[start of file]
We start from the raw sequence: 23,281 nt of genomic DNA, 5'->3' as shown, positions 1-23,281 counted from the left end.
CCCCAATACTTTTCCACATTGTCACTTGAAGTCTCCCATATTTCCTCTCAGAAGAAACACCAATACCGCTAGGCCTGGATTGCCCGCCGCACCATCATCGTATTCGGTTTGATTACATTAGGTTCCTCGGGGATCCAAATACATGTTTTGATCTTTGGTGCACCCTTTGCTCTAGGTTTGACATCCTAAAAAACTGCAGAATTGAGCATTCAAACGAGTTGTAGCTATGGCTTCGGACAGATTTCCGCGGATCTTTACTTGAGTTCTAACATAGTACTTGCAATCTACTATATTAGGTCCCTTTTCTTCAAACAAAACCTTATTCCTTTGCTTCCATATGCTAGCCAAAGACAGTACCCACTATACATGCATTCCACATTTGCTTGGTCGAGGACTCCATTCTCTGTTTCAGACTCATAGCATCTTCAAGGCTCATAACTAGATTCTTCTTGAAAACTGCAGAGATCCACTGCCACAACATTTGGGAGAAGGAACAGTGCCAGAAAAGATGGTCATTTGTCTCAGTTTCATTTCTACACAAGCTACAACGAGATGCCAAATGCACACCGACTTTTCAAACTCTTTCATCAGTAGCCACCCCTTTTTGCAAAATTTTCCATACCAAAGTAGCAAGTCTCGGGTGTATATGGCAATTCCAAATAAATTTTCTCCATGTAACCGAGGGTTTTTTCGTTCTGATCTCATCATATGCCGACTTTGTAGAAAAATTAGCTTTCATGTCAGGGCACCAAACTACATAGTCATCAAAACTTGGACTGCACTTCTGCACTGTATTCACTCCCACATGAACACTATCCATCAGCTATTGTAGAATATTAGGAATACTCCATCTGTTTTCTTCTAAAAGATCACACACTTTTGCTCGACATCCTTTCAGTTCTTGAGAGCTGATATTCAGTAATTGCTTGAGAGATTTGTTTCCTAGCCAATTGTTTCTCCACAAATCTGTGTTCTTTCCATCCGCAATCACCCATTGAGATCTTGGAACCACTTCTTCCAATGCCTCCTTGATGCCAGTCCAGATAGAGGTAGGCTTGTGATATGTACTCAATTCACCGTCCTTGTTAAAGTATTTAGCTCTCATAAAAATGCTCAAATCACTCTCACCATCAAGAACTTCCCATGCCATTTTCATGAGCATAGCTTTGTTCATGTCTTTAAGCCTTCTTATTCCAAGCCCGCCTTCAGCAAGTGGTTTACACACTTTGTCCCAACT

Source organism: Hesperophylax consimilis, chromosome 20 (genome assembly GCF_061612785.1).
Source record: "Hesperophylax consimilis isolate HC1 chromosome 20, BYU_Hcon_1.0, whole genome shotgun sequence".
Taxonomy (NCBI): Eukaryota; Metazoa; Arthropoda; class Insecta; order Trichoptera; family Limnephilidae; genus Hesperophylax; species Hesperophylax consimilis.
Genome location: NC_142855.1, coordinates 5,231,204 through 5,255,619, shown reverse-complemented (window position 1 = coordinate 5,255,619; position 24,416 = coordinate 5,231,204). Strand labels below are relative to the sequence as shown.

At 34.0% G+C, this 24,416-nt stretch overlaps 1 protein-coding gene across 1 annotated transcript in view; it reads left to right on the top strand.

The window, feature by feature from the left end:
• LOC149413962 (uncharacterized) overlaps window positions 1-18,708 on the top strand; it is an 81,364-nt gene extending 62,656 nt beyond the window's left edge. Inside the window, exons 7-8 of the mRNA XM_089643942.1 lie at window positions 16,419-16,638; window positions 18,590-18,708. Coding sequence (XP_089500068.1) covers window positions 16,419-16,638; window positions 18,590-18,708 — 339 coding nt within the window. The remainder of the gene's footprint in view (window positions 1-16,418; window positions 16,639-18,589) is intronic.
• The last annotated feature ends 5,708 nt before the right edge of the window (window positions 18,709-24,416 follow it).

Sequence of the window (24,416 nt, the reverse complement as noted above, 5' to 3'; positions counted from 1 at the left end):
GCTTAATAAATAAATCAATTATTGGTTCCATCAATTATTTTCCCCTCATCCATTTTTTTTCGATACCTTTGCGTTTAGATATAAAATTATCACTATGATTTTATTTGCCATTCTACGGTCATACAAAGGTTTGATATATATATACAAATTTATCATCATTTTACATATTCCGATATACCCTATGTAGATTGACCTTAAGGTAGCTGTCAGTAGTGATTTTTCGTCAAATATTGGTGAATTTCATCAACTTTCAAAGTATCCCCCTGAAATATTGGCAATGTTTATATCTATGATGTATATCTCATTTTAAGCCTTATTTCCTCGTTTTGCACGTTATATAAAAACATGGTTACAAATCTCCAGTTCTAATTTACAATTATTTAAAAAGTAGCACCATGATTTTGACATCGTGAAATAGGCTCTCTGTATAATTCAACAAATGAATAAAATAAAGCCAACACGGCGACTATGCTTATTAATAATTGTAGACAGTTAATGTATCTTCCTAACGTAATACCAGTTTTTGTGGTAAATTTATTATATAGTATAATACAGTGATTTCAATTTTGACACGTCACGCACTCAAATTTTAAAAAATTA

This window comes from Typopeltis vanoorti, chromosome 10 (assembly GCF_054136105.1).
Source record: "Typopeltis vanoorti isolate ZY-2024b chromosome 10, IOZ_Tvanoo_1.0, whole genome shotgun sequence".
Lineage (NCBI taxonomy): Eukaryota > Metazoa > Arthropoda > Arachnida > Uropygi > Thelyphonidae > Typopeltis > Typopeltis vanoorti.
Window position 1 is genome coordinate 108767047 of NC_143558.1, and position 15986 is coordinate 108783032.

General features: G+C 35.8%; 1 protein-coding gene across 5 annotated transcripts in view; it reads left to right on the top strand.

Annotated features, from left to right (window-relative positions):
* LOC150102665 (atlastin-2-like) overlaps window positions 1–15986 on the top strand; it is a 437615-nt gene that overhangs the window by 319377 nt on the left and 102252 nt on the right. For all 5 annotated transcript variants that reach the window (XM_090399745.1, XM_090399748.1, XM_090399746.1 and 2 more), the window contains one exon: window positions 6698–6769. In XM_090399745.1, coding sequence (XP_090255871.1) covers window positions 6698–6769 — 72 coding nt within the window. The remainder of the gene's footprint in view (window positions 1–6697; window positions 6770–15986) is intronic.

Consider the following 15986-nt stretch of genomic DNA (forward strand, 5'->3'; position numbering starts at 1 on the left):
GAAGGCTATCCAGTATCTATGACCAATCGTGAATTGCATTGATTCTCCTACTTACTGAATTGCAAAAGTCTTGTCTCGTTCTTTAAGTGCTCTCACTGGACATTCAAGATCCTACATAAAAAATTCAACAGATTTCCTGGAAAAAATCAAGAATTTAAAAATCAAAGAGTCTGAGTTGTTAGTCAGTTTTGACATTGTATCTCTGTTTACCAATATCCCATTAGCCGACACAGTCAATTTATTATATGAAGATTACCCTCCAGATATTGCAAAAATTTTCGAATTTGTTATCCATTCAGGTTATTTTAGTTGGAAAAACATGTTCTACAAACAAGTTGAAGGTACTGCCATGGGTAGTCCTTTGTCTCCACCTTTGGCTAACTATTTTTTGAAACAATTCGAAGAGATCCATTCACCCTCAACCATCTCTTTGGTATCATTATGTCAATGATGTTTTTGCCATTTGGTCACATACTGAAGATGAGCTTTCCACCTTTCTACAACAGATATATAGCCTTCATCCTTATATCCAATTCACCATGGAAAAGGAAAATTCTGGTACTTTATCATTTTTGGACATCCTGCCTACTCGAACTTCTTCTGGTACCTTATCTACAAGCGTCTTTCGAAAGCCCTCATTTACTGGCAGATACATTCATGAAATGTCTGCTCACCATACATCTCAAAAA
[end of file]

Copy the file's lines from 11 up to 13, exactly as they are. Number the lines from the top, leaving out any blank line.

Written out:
Sequence of the window (24,416 nt, the reverse complement as noted above, 5' to 3'; positions counted from 1 at the left end):
GCTTAATAAATAAATCAATTATTGGTTCCATCAATTATTTTCCCCTCATCCATTTTTTTTCGATACCTTTGCGTTTAGATATAAAATTATCACTATGATTTTATTTGCCATTCTACGGTCATACAAAGGTTTGATATATATATACAAATTTATCATCATTTTACATATTCCGATATACCCTATGTAGATTGACCTTAAGGTAGCTGTCAGTAGTGATTTTTCGTCAAATATTGGTGAATTTCATCAACTTTCAAAGTATCCCCCTGAAATATTGGCAATGTTTATATCTATGATGTATATCTCATTTTAAGCCTTATTTCCTCGTTTTGCACGTTATATAAAAACATGGTTACAAATCTCCAGTTCTAATTTACAATTATTTAAAAAGTAGCACCATGATTTTGACATCGTGAAATAGGCTCTCTGTATAATTCAACAAATGAATAAAATAAAGCCAACACGGCGACTATGCTTATTAATAATTGTAGACAGTTAATGTATCTTCCTAACGTAATACCAGTTTTTGTGGTAAATTTATTATATAGTATAATACAGTGATTTCAATTTTGACACGTCACGCACTCAAATTTTAAAAAATTA

This window comes from Typopeltis vanoorti, chromosome 10 (assembly GCF_054136105.1).